Macron's flagship immigration bill rejected in French parliament

Bill included a mix of steps to expel more undocumented people and improve migrants' integration

French President Emmanuel Macron delivers a speech on the 75th anniversary of the Universal Declaration of Human Rights in Paris. EPA
Powered by automated translation

A flagship immigration bill proposed by President Emmanuel Macron was rejected by the French parliament on Monday, prompting the Interior Minister to offer to resign over the “failure”.

In a stunning setback for the government, the lower-house National Assembly adopted a motion to reject the immigration bill without even debating it.

Prime Minister Elisabeth Borne was set to hold an emergency meeting involving several ministers and politicians on Monday evening.

The result led to Interior Minister Gerald Darmanin to offer to step down, which Mr Macron rejected, instead ordering him to find new ways to break the deadlock and push the legislation through.

After talks at the presidential Elysee Palace, Mr Macron asked Mr Darmanin “to submit proposals to move forward by overcoming this blockage and obtaining an effective law”, said a presidential official who asked not to be identified by name.

Originally proposed by Mr Macron's centrist government with a mix of steps to expel more undocumented people and improve migrants' integration, the text of the bill leans firmly towards enforcement after its passage through the Senate, which is controlled by the right.

Speaking at the National Assembly, Mr Darmanin defended the bill, which further restricts the ability for migrants to bring family members into France, birthright citizenship and welfare benefits.

He urged politicians not to join forces to vote on the rejection motion put forward by the Greens.

Despite his pleas, the National Assembly backed the motion to reject the bill by 270 votes to 265.

The move means the interruption of the examination of the legislation's roughly 2,600 proposed amendments.

Migrants arriving in Europe – in pictures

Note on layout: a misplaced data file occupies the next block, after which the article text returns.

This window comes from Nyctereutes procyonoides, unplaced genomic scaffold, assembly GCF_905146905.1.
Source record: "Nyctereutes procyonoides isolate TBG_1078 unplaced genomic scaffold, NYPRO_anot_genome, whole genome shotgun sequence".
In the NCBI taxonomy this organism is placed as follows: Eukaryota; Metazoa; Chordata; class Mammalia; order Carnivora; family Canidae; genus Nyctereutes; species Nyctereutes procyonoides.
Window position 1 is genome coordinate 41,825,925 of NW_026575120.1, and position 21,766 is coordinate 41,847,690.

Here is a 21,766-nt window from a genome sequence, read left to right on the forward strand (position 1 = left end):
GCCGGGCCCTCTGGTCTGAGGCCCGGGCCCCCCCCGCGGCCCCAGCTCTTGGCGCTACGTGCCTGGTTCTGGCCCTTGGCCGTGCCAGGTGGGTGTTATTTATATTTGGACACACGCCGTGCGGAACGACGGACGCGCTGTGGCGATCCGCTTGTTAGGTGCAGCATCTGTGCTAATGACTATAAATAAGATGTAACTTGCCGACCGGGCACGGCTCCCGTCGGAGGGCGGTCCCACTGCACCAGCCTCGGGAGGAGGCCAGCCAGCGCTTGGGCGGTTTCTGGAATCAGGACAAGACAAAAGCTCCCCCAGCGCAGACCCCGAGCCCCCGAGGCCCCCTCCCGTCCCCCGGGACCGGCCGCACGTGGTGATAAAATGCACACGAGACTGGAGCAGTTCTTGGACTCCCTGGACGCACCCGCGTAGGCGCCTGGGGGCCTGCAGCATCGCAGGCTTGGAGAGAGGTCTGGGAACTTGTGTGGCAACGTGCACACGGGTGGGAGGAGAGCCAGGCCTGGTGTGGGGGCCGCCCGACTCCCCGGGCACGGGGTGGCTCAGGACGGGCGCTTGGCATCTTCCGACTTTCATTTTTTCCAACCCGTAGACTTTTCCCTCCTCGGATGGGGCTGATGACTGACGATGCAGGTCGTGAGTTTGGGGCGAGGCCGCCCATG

The bill could now be sent back to the Senate, or the government could decide to withdraw the text.

“It is a failure, obviously,” Mr Darmanin told TF1 television.

“I want to give the police, the gendarmes, the prefects, the magistrates the means to fight against irregular immigration.”

He denounced what he called an “unholy alliance” of the left and far-right to vote the legislation down.

But far-right figurehead Marine Le Pen said she was “delighted” with the result, saying it had “protected the French from a migratory tidal wave”.

“It feels like the end of the road for his law and therefore for him,” hard-left leader Jean-Luc Melenchon said of Mr Darmanin on X, formerly Twitter.

On Sunday, Mr Macron said restricting the right of asylum would be a mistake as he spoke during a ceremony to mark the 75th anniversary of the Universal Declaration of Human Rights.

“France retains its long tradition of providing asylum for all those whose rights are threatened in their own country, and we will continue to defend this right of asylum,” he said.

The bill aims to speed up asylum application procedures and regularise the status of undocumented workers in sectors with labour shortages, but also to enable the expulsion of foreigners deemed dangerous.

It would introduce an annual quota for the number of migrant arrivals to be set by parliament and remove all but emergency medical coverage for undocumented people.

Earlier in the day, about 200 people, including undocumented workers, demonstrated outside the Palais Bourbon in Paris, which houses the National Assembly.

“We have gathered to denounce this bill of shame, which calls into question the fundamental principles of our republic,” Sophie Binet, head of the hard-left CGT union, said at the rally.

She also denounced the “hypocrisy” of regularisations, saying “France could not function without undocumented workers in kitchens, cleaning and construction”.

The passage of the bill is far from assured in the lower house, where no side has a majority.

It is unlikely to pass in any form without support from the conservative Republicans in the National Assembly.

The stand-off has intensified speculation that the government will once again opt to trigger Article 49.3 of the constitution, which allows it to pass legislation without a vote, as it did with contentious pension reforms earlier this year.

But the government wants to avoid wielding this widely unpopular constitutional hammer, which can also trigger a no-confidence vote.

Updated: December 11, 2023, 9:28 PM